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Click Here Comrade: We show you how to spot a misleading photo online

Let's take a second look at that picture you've seen circulating online.

PHOENIX — We live in a world of Twitter hot takes and instant punditry where everyone wants to be first to the punch --  or the punchline. That combination of speed and opinion can make us vulnerable to disinformation. "Click Here Comrade" is 12 News's attempt to give you the tools you need to sort what's real from what's not. We'll be posting more videos over the next few weeks with tips and tricks.

The internet -- a world wide web of information, entertainment, inspiration and, unfortunately, deception. 

How do we know if what we are reading, seeing or sharing online can be trusted?

Let's take a second look at that picture you've seen circulating online. 

Julie Smith, a professor at Webster University in St. Louis, explained how you can verify if a photo has been reused, recycled, re-framed or re-purposed in order to represent something else. 

"Sometimes recycled photos can be used for political purposes. I’ve seen recycled photos used to influence the conversation about immigration or elections," Smith said.       

Credit: 12 News
The photo featured in this tweet was posted online following the airstrikes in Iraq and Syria in December 2019. The writing does say "Thank you, Trump," but a Google searched revealed the photo was taken in 2018. This old photo was re-packaged to make it look current, Smith explained.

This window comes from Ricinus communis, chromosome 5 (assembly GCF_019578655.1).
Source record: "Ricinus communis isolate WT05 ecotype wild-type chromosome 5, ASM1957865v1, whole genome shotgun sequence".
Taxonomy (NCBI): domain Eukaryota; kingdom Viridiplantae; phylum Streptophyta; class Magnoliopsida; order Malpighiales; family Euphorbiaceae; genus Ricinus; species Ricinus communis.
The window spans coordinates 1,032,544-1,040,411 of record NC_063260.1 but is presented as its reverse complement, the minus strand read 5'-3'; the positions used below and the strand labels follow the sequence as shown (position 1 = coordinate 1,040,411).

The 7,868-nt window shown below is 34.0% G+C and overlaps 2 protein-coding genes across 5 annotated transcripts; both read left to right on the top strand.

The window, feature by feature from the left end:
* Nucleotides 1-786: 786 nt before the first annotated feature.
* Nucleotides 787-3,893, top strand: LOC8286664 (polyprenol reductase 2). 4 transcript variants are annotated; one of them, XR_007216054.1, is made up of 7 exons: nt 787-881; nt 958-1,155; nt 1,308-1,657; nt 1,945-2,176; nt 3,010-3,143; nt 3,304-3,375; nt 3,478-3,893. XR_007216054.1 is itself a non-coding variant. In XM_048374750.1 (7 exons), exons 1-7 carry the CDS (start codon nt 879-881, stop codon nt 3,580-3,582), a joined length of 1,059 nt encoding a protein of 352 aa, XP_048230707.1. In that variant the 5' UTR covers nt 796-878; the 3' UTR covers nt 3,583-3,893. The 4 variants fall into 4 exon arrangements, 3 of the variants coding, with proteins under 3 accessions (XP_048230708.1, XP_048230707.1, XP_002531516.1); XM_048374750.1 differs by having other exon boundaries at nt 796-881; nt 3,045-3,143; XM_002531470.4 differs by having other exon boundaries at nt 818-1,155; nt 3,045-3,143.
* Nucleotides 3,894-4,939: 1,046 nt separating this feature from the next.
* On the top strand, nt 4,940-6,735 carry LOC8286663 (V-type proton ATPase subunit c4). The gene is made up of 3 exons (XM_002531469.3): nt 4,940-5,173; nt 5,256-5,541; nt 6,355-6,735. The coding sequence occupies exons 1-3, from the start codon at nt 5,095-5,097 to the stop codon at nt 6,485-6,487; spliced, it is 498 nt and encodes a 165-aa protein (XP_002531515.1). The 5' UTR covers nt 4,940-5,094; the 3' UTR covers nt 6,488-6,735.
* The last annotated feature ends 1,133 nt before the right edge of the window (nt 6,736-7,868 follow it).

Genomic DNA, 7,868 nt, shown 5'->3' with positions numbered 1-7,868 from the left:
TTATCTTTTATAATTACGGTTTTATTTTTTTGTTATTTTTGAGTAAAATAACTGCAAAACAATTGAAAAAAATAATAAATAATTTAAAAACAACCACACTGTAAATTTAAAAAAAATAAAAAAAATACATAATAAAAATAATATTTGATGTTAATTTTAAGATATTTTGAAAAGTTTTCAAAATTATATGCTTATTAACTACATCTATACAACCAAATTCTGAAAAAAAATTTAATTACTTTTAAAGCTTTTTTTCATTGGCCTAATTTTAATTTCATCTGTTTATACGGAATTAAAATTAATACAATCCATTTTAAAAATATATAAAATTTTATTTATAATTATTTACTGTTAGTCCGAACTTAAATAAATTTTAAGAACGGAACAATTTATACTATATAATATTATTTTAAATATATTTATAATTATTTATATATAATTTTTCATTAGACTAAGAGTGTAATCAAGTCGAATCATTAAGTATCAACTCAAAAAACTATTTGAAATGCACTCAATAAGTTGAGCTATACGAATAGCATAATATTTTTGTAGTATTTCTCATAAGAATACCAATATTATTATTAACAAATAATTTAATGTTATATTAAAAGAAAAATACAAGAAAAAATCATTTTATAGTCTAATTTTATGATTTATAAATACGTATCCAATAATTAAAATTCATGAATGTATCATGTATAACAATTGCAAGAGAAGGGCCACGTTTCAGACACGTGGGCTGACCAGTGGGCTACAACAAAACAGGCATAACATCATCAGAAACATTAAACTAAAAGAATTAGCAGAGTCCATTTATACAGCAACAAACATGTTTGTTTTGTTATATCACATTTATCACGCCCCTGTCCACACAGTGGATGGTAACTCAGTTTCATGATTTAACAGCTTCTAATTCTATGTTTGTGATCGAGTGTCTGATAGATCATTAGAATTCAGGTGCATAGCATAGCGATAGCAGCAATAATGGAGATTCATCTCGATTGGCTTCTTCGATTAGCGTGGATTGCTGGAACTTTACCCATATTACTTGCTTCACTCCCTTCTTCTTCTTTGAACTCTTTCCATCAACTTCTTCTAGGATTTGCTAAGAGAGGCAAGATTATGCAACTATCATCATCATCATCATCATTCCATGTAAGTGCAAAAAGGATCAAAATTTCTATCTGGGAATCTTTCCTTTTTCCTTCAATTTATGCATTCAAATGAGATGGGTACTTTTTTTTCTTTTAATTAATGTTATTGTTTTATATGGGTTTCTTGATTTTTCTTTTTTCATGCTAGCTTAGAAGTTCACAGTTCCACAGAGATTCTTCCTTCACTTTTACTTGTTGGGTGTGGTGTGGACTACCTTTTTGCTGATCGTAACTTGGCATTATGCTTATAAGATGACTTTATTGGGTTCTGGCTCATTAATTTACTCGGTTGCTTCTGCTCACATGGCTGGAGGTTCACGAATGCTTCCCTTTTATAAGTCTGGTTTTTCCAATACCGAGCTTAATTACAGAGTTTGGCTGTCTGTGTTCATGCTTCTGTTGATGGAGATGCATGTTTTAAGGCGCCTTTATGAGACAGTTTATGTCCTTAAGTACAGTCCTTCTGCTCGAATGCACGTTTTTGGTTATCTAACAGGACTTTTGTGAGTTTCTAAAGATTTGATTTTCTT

Signs a photo may have been reused, recycled, re-framed or re-purposed: 

1. Is the photo newsworthy? 

2. Is the photo compelling? 

3. Is the photo graphic? Attention-grabbing?

4. Does the photo elicit a strong emotional response? 

How to find out if a photo has been reused, recycled, re-framed or re-purposed:

Try a reverse Google image search on the photo. Save and drag the photo into the search bar on Google. The results should tell you where the photo is being used online.

There is also a Chrome extension that does something very similar.  

"Whave to make sure we are staying informed without losing our idea of what it means to be informed," Smith said. 

Want some tools? 

Test yourself at Media Smarts Canada "Break the Fake" game

Is that Twitter account a bot? Check the Bot-o-Meter

Want to track the spread of claims and fact-checking? Try Hoaxy.

How well do you know your news literacy fundamentals? Try this quiz from the News Literacy Project

InVid browser extension to help you verify online photos and videos




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